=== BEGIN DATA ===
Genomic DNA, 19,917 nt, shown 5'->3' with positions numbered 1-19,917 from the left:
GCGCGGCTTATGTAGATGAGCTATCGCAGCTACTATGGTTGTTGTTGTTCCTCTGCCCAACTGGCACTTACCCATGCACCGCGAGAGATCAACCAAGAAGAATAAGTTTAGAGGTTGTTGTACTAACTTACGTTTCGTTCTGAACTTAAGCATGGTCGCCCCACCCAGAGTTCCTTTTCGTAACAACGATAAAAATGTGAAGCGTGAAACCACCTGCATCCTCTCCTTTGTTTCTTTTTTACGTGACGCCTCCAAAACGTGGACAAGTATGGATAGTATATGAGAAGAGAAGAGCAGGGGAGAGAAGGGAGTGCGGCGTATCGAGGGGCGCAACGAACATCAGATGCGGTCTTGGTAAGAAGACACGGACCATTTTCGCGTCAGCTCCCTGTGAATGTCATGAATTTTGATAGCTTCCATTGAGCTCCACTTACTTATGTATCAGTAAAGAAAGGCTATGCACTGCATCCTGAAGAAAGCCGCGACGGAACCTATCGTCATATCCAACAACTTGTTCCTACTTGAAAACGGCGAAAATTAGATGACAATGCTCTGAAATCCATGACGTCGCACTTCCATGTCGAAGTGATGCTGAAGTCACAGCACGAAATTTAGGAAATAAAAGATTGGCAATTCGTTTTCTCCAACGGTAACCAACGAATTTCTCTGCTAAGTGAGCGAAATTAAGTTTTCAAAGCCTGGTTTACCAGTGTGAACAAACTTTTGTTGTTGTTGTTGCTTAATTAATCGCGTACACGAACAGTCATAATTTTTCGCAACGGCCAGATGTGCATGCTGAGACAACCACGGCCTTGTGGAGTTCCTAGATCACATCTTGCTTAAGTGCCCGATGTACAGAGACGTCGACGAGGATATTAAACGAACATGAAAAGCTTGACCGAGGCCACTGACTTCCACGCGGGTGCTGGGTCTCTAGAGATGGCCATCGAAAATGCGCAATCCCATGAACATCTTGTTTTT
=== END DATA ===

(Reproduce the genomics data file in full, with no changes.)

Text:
Genomic DNA, 19,917 nt, shown 5'->3' with positions numbered 1-19,917 from the left:
GCGCGGCTTATGTAGATGAGCTATCGCAGCTACTATGGTTGTTGTTGTTCCTCTGCCCAACTGGCACTTACCCATGCACCGCGAGAGATCAACCAAGAAGAATAAGTTTAGAGGTTGTTGTACTAACTTACGTTTCGTTCTGAACTTAAGCATGGTCGCCCCACCCAGAGTTCCTTTTCGTAACAACGATAAAAATGTGAAGCGTGAAACCACCTGCATCCTCTCCTTTGTTTCTTTTTTACGTGACGCCTCCAAAACGTGGACAAGTATGGATAGTATATGAGAAGAGAAGAGCAGGGGAGAGAAGGGAGTGCGGCGTATCGAGGGGCGCAACGAACATCAGATGCGGTCTTGGTAAGAAGACACGGACCATTTTCGCGTCAGCTCCCTGTGAATGTCATGAATTTTGATAGCTTCCATTGAGCTCCACTTACTTATGTATCAGTAAAGAAAGGCTATGCACTGCATCCTGAAGAAAGCCGCGACGGAACCTATCGTCATATCCAACAACTTGTTCCTACTTGAAAACGGCGAAAATTAGATGACAATGCTCTGAAATCCATGACGTCGCACTTCCATGTCGAAGTGATGCTGAAGTCACAGCACGAAATTTAGGAAATAAAAGATTGGCAATTCGTTTTCTCCAACGGTAACCAACGAATTTCTCTGCTAAGTGAGCGAAATTAAGTTTTCAAAGCCTGGTTTACCAGTGTGAACAAACTTTTGTTGTTGTTGTTGCTTAATTAATCGCGTACACGAACAGTCATAATTTTTCGCAACGGCCAGATGTGCATGCTGAGACAACCACGGCCTTGTGGAGTTCCTAGATCACATCTTGCTTAAGTGCCCGATGTACAGAGACGTCGACGAGGATATTAAACGAACATGAAAAGCTTGACCGAGGCCACTGACTTCCACGCGGGTGCTGGGTCTCTAGAGATGGCCATCGAAAATGCGCAATCCCATGAACATCTTGTTTTT